Brutal Prizefighter Injuries Raise Questions About Coverage

“In the span of two weeks last fall, two prizefighters went to the hospital after their bouts,” Alan Neuhauser wrote Thursday for Columbia Journalism Review. 

Mike Perez lands a hard left-cross on the head of Magomed Abdusalamov during their heavyweight bout Nov. 2, 2013. Abdusalamov underwent brain surgery after the fight to remove a blood clot from his brain and emerged last month from a medically induced coma.
Mike Perez lands a hard left-cross on the head of Magomed Abdusalamov during their heavyweight bout Nov. 2, 2013. Abdusalamov underwent brain surgery after the fight to remove a blood clot from his brain and emerged last month from a medically induced coma. Joe Camporeale/USA Today

Some Still Say Fighters Fare Better in Ring Than in Streets

In the span of two weeks last fall, two prizefighters went to the hospital after their bouts. Francisco Leal, 26, died of a brain injury after a knockout loss to Raul Hirales on October 19,” Alan Neuhauser wrote Thursday for Columbia Journalism Review.

Magomed Abdusalamov, 32, remains in a medically induced coma as I write, with a blood clot near his brain, after a November 2 fight with Mike Perez. The incidents provoked a flurry of self-flagellating stories in the boxing press, from Mike Gallego’sBoxing is Still a Goddamned Tragedy‘ on the Gawker site Uppercutting, to Greg Bishop’s A1 story in The New York Times that explored ‘why we cover this brutal sport.‘ [Abdusalamov was reported to have emerged from the coma on Dec. 9, but Thomas Hauser wrote on Christmas for boxingscene.com, “Some people would choose to not continue living under the current circumstances of Magomed’s life.”]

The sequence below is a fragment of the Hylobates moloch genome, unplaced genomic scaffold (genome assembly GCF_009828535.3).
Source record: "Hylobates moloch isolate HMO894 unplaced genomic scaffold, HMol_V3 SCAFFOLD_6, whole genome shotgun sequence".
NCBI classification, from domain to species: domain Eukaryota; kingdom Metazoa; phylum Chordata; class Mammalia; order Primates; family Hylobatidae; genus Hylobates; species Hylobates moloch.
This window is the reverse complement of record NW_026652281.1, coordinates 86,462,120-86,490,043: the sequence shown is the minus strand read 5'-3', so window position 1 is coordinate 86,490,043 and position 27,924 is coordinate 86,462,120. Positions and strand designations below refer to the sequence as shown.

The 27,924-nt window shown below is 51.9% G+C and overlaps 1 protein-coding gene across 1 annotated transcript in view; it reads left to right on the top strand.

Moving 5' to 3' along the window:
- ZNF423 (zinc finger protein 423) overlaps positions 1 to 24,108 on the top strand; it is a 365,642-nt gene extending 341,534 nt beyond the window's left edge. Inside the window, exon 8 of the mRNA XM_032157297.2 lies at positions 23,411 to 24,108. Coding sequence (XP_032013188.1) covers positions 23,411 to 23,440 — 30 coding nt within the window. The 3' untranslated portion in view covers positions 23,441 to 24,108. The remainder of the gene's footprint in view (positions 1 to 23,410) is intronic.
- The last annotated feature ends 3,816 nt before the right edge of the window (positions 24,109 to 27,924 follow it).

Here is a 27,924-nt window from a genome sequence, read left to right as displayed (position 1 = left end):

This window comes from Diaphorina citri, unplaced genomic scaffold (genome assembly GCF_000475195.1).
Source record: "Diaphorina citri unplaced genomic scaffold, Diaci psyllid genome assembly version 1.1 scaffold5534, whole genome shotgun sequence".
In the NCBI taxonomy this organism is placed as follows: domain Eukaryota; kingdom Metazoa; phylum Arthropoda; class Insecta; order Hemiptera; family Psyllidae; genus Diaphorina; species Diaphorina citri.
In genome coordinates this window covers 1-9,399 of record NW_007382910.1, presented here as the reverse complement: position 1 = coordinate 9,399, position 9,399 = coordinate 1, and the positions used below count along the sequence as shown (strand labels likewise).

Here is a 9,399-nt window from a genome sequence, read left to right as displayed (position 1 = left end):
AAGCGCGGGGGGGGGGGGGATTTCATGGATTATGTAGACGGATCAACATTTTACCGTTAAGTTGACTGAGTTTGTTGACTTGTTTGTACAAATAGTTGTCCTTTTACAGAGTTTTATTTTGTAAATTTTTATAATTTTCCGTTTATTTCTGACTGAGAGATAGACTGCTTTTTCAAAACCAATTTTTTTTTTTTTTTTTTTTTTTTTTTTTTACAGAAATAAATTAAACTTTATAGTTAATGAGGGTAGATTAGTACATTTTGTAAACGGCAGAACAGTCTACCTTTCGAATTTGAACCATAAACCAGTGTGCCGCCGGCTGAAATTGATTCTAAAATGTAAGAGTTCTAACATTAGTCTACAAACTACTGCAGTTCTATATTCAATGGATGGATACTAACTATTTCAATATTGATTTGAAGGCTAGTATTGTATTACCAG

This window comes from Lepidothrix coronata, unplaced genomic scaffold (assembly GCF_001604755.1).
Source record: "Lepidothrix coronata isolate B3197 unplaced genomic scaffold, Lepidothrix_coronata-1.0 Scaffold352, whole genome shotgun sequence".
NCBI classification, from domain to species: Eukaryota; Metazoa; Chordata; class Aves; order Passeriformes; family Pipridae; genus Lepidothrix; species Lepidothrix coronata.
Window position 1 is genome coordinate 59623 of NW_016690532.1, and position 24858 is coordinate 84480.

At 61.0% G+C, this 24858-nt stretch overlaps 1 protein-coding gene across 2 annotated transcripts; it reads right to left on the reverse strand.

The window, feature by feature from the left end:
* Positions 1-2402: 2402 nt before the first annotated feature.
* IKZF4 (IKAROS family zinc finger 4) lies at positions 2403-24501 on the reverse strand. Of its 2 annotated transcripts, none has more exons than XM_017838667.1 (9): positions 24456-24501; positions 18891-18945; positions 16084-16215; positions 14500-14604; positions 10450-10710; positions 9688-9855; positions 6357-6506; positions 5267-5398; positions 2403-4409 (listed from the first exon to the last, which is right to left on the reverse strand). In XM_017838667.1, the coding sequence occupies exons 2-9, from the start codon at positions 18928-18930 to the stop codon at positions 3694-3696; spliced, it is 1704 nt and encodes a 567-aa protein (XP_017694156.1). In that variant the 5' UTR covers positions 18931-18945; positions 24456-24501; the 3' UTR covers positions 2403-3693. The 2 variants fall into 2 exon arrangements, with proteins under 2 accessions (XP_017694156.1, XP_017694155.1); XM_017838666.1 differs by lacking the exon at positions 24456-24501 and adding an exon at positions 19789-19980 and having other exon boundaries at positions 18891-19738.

Neuhauser continued, “A better question might be: Why don’t we cover this brutal sport more? For amid the thousands of words about Leal and Abdusalamov, an issue that has become one of the defining sports stories of our time was conspicuously absent: the connection of repeated concussive and subconcussive hits to long-term brain damage that surfaces years later. ‘Writers tend to write much more often when a guy’s battling for his life with a subdural hematoma than when a guy is potentially sustaining consequences from subconcussive hits,’ says Lou DiBella, one of boxing’s biggest promoters. ‘I don’t think the writers give a rat’s ass about concussions.’

Bart Barry, a reporter for the boxing-news website 15 Rounds, described it more charitably: ‘I think we all kind of hide from it — what, we’re learning more and more, is really bad for you.’

“But this may be starting to change. And the implications, for boxers, boxing fans, and boxing writers, are profound. ‘We’ve all helped make a lot of myths,’ says The New York Times’ Bishop, who also covers college football. ‘Somebody needs to be looking out for these guys.’ He acknowledged having had ‘trouble sleeping for a few nights’ after covering a fight. ‘I don’t get that watching football,’ he says.

“That boxing is dangerous is hardly news. [Just] look at Muhammad Ali, Meldrick Taylor, or countless other veterans of the sweet science, their hands shaking, their speech slurred, their gait unsteady. But the growing unease among some boxing writers is something new. . . .”

Some see a difference in perspective between white boxing writers and those of color. Tim Smith, a black journalist laid off from the Daily News in New York in May, now freelancing and known primarily as an award-winning boxing writer, told Journal-isms Friday, “I’ve always had misgivings about covering the sport,” but that journalists have an obligation to do so.

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